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  • Author: Christina Howlett, Dairy Sector, Bord Bia - The Irish Food Board


    Dairy hybrids are blended products involving plant proteins being incorporated into dairy products. Brands can harness the taste and health benefits of both products, offering the best of both worlds to consumers while meeting evolving consumer demands (Mintel, 2020).


    Plant-based dairy alternatives are becoming increasingly popular, not only among vegans, but non-vegans alike. However, consumers arguably are not ready to commit fully to a plant-based diet. It’s important to understand what drives the current ’flexitarian’ trend, where consumers are increasing their intake of plant-based foods and limiting animal product consumption. 75% of the UK population who use plant-based  alternatives also use standard dairy milk, and this clearly highlights that the usage of plant-based drinks are not limited to people following an exclusively plant-based diet (Mintel, 2020b). The biggest users of non-dairy alternatives are 16-24 year olds, however 55% of this age group and 63% of total plant-based drink users in the UK would be interested in trying dairy milk that is blended with a plant-based alternative (Mintel 2020b). This compares to 35% of dairy milk consumers.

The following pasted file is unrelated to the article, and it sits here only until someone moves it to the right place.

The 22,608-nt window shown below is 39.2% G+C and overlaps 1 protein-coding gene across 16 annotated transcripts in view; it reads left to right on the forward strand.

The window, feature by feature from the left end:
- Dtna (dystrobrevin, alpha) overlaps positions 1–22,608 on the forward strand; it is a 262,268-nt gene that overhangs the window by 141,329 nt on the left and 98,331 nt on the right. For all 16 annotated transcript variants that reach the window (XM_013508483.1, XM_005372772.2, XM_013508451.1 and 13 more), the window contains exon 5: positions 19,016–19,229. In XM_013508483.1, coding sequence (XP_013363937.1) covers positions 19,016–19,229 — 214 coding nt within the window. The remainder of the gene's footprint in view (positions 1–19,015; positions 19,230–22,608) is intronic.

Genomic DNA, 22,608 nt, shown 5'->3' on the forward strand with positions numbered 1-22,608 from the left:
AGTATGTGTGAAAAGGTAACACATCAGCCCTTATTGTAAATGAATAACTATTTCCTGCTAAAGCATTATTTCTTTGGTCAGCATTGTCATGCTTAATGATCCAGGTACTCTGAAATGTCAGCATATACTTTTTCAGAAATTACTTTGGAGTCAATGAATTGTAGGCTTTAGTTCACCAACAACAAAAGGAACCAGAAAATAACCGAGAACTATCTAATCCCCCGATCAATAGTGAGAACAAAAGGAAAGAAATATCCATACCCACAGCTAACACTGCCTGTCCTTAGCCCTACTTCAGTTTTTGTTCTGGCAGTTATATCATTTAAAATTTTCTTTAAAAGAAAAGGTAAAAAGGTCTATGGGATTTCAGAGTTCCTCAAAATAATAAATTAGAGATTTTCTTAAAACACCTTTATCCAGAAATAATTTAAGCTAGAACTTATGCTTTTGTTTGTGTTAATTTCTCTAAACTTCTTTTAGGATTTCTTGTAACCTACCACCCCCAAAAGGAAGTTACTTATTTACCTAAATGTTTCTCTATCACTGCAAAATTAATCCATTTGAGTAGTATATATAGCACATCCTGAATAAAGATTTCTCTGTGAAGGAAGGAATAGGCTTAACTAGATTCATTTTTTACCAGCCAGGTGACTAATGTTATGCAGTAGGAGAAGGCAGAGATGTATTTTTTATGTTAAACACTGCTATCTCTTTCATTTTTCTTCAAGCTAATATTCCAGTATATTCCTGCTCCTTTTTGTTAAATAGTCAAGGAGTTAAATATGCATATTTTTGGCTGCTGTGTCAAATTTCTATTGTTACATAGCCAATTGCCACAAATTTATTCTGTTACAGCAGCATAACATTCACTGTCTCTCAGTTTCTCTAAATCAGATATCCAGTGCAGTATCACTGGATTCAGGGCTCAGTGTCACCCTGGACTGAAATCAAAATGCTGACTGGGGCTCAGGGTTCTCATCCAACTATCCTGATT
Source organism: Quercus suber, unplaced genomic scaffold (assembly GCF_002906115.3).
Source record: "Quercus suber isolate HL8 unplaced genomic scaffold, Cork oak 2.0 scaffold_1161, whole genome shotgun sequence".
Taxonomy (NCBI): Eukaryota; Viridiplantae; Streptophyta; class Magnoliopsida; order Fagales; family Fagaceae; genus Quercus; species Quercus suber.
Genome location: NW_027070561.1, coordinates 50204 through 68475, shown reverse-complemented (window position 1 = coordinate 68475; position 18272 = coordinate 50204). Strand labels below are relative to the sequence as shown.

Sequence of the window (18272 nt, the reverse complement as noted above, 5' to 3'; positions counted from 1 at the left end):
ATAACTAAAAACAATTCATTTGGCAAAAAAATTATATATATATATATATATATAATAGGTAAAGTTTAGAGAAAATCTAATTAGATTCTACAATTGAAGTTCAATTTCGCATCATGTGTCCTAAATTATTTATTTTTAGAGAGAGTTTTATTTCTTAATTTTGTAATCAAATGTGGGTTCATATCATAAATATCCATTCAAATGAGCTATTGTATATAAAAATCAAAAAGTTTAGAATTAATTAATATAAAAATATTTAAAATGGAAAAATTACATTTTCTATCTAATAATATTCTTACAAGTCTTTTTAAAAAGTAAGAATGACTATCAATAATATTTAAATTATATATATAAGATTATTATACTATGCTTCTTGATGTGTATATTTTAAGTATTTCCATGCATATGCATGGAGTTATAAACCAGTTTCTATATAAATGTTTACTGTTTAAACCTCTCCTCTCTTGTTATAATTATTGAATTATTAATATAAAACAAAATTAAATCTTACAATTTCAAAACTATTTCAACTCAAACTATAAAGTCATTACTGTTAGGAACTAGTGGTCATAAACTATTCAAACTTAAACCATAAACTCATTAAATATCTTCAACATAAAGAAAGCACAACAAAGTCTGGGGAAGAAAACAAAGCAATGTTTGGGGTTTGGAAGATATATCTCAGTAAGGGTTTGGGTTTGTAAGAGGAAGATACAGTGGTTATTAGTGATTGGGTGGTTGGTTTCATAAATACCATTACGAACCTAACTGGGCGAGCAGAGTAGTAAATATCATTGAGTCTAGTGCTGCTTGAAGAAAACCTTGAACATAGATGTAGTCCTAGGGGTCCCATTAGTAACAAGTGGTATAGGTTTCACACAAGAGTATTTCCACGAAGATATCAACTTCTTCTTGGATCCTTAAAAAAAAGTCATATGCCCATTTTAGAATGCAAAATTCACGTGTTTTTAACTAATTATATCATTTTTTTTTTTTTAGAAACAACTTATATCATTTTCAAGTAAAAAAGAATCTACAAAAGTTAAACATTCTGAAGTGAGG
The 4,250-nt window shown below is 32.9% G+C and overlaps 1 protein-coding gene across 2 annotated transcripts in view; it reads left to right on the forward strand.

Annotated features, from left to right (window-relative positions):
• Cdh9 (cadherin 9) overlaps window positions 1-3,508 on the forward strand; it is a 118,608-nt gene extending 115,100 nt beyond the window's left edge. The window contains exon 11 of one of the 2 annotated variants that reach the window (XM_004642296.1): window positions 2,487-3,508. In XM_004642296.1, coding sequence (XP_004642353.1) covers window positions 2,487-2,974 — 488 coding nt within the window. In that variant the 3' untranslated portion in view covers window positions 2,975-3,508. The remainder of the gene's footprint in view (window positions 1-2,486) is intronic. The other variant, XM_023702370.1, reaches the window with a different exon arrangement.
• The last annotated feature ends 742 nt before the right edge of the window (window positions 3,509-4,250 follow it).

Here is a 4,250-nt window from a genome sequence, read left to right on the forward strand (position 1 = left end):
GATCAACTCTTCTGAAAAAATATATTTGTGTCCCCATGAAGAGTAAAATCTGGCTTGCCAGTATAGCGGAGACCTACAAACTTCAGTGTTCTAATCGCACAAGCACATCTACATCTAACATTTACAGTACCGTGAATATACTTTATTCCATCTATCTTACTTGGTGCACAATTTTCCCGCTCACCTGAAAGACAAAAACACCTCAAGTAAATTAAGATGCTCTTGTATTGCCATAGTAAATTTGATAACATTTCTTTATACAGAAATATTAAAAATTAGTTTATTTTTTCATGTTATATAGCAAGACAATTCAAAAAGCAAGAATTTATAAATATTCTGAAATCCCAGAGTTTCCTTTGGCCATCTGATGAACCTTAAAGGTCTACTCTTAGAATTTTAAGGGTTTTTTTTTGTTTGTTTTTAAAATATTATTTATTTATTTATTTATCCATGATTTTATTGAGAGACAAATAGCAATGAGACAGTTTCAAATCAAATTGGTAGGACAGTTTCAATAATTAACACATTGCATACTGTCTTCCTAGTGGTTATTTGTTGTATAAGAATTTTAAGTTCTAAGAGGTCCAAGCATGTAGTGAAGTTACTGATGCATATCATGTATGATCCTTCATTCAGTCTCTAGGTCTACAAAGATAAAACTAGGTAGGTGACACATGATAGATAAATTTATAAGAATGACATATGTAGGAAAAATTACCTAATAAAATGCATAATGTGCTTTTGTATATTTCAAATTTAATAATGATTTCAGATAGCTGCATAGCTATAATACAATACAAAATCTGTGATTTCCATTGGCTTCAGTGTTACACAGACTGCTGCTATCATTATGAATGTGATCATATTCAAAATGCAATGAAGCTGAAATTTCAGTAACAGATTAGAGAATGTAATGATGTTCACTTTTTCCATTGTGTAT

It’s crucial to recognize that the nutritional values of dairy products and plant based alternatives are not equal, but both can offer us key benefits. Plant-based diets are usually high in natural sources of dietary fibre whereas protein is readily available in dairy (Walsh, 2019).


    There are many motivations for buying dairy hybrid products, many of which overlap with one another. Consumers may want to boost protein intake, cut dairy in the interest of a lactose free diet or add more vegetables to their diet. Blends offer an easy way to achieve these goals (Mellentin, 2020).


    For millennial mothers, if >20% of the product contains vegetables, the product is given a health halo to make it seem like a better choice. Most people don’t want to replace dairy completely, they just want to get more vegetables into their diets. Peekaboo ice cream features hidden veggies and is targeted at ‘picky eaters’ – children and adults alike. It promotes the tagline ‘veggies in every bite’ and uses health-halo of plants to create a product that gives permission to consumers to indulge (Mellentin, 2020).


    An example of a brand that is leading in the hybrid space is Live Real Farms Dairy. Their 50:50 blend of lactose-free dairy milk with a non-dairy alternative such as oats or almonds looks for a balance between dairy and non-dairy, and provides the lactose free digestive wellness benefit which makes it a strong motivator for people choosing plant-based non-dairy drinks (Mintel, 2020)(New Nutrition Business, 2020).

    Post-COVID-19, it’s more important than ever for dairy brands to keep up to date with new consumer demands, which have been accelerated due to the pandemic. The growing trend of flexitarianism opens the space for hybrid dairy products.



    • Faulkner F (2020) Bord Bia Dairy Review. Mintel.
    • Mellentin J (2020) Hybrid strategy – harnessing the health halo of plants. New Nutrition Business.
    • Mintel (2020b) Dairy and Non-Dairy Drinks, Milk and Cream: Inc Impact of COVID-19 – UK – May 2020
    • Vlietstra K. (2019) Embrace dairy alternatives for high-protein ice cream. Mintel.
    • Walsh M (2019) Dairy alternatives - how do they compare? Dairy Nutrition Forum.